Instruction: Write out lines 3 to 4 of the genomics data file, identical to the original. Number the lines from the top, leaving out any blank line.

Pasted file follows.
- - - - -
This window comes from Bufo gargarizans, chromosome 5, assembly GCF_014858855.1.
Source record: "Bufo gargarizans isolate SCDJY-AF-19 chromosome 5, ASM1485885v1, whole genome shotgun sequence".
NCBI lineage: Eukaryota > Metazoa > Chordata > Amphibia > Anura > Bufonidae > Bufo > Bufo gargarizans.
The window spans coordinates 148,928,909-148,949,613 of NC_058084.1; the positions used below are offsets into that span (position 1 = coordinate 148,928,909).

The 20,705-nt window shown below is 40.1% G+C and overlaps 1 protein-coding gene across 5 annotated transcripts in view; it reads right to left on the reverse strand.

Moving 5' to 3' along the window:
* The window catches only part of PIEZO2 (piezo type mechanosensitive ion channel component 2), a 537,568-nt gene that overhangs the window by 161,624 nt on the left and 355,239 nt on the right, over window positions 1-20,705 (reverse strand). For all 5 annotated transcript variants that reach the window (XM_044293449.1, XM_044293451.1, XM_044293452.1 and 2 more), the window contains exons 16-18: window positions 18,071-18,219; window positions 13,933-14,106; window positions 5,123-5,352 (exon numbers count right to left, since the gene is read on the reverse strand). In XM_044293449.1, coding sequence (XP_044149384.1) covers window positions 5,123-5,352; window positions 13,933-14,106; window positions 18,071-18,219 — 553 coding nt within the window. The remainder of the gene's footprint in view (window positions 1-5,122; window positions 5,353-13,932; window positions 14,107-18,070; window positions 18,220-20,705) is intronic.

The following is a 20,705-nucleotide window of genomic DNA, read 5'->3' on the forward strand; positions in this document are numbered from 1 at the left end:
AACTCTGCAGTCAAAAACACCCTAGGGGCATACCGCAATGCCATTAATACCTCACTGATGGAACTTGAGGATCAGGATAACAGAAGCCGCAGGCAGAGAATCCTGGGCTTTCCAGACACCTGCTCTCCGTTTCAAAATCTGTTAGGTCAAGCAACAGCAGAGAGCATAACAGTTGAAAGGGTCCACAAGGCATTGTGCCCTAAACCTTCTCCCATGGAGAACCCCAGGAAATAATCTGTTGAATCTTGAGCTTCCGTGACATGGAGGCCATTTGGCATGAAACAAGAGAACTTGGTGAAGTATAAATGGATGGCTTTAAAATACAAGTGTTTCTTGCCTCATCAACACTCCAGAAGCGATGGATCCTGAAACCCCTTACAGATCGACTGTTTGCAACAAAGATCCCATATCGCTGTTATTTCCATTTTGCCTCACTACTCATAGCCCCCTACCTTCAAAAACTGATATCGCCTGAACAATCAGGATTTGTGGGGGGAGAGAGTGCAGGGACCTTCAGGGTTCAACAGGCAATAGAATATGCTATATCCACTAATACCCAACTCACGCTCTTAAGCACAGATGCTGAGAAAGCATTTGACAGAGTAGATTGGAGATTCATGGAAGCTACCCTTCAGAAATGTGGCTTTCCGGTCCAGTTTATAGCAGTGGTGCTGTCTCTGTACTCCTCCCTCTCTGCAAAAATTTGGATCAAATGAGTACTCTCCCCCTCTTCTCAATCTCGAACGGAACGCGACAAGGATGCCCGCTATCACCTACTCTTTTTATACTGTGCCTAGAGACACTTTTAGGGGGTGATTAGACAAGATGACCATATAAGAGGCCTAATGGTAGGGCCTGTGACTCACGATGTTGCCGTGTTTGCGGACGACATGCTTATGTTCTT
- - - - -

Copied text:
NCBI lineage: Eukaryota > Metazoa > Chordata > Amphibia > Anura > Bufonidae > Bufo > Bufo gargarizans.
The window spans coordinates 148,928,909-148,949,613 of NC_058084.1; the positions used below are offsets into that span (position 1 = coordinate 148,928,909).